- A recent article by Alan Ellis suggests pleading open may be a better way to go in some cases.
- A study described in the article showed sentences were actually lower with open pleas in some types of cases, like fraud, though they were higher in other types of cases, like tax cases.
- So you should keep the open plea option in mind, especially with the less flexible plea bargaining policies of this new DOJ and new “not my president.”
NOW THE BLOG:
Way back early in the history of this blog, I put up a post suggesting we not just kneejerk sign plea agreements in every case in which our client wants to plead guilty, but consider entering open pleas, to avoid giving up the things they make us give up in plea agreements. (See “Why Do We Sign Plea Agreements? Or Who Needs the Government Anyway?” in the August 2012 link at the right.) This idea was brought back to my mind a few months back when I got a Law Offices of Alan Ellis e-mail with several articles his office had put out, including one titled, “Plea Bargained vs. Open Pleas: What the Data Reveal.” The article is published in the March 2017 issue of the “Westlaw Journal” and can be found on Westlaw at 2017 WL 1039456. For those of you without the Westlaw access, I’d also be glad to forward you the e-mail I got which contains the article. But I thought I’d share some of what I found interesting in the article.
First, the bottom line conclusion, appearing at the beginning of the article (which I guess means it isn’t really the “bottom” line), is: “The results [of an expert analysis of raw sentencing data published by the Sentencing Commission] are rather surprising, and we suggest there are increasing strategic reasons for defendants to consider pleading open.” The article then notes the disadvantages of signing a plea agreement, some of which I noted in my post back in 2012. Those include (1) complete or partial waiver of the right to appeal which many plea agreements require; (2) in some districts, waiver of the right to request a future sentence reduction based on retroactive guideline amendments; and (3) waiver of the right to litigate whatever guidelines factors the plea agreement requires the defendant to agree to – and, in some instances, waiver of the right to argue for departures and/or variances.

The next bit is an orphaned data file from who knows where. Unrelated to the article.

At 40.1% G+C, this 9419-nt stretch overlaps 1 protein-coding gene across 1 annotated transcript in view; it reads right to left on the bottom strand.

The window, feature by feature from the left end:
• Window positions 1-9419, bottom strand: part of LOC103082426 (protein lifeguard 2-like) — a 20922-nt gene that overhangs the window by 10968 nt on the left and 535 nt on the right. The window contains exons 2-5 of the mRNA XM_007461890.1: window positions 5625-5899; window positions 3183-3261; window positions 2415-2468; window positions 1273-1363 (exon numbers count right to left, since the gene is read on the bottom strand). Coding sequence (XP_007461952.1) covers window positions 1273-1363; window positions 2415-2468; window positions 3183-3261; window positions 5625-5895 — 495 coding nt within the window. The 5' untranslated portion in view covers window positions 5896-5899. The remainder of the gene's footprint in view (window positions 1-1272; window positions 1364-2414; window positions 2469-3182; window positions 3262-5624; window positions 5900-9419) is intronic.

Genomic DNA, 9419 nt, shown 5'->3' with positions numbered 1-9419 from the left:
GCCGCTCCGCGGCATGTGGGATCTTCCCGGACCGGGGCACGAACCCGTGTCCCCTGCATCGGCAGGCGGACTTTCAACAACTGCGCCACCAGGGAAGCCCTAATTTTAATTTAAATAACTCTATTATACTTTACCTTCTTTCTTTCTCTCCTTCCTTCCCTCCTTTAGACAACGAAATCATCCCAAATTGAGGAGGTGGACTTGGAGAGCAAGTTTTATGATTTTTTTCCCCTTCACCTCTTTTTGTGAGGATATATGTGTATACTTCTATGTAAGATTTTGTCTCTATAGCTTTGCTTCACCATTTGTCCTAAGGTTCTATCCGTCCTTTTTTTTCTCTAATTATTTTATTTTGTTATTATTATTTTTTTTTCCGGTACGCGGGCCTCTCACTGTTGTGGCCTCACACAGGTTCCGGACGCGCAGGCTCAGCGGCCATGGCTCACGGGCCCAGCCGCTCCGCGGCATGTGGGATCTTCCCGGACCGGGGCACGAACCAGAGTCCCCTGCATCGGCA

The article does recognize that pleading open means there’s no agreed-upon sentencing calculation to provide protection on the upside and there won’t be dismissal of any charges. (Query, however, whether the government will always go to trial on the remaining charges if a defendant pleads guilty to some.) Still, the article notes, multiple counts often get grouped together, and, related to this point, dismissal of counts is often meaningless because the underlying conduct will get considered as relevant conduct anyway.
The article then goes on to discuss what the statistics show about sentences in open plea cases, which were a “rather surprisingly high” one-fourth of cases, compared to sentences in plea agreement cases. The article summarized what the statistics show as follows:
[T]here has been an overall trend since Booker of defendants increasingly entering into open pleas (although the rate varies by offense type).
What is particularly interesting is that, overall, those who pleaded open (and thereby preserved their right to challenge all relevant conduct in terms of sentencing factors) have received lower sentences on average.
In fact, the trend has been that open pleas result in increasingly lower average sentences while pleas under agreements result in increasingly higher sentences.
The article did acknowledge this varied by offense type, giving the two examples of fraud cases – in which there has been a consistent trend of increasingly lower sentences in open plea cases – and tax cases – in which the trend has been the opposite.
The article then concludes with the following common sense observation:
[A]t least in some cases, pleading open can be advantageous, at least statistically speaking. This will come down to how successful plea negotiations are with the government and the merits of any challenges to relevant conduct or appellate issues.
So don’t forget to keep the open plea option in mind. An open plea does give up something in terms of certainty, but sometimes the certainty it gives up is a bad certainty more than good certainty. And that’s all the more likely given the new DOJ policies discussed in another post a couple of months back (see “Those Were the Days. . . . Still, There Might Be a Bone They’re Throwing Us . . .” in the July 2017 link at the right).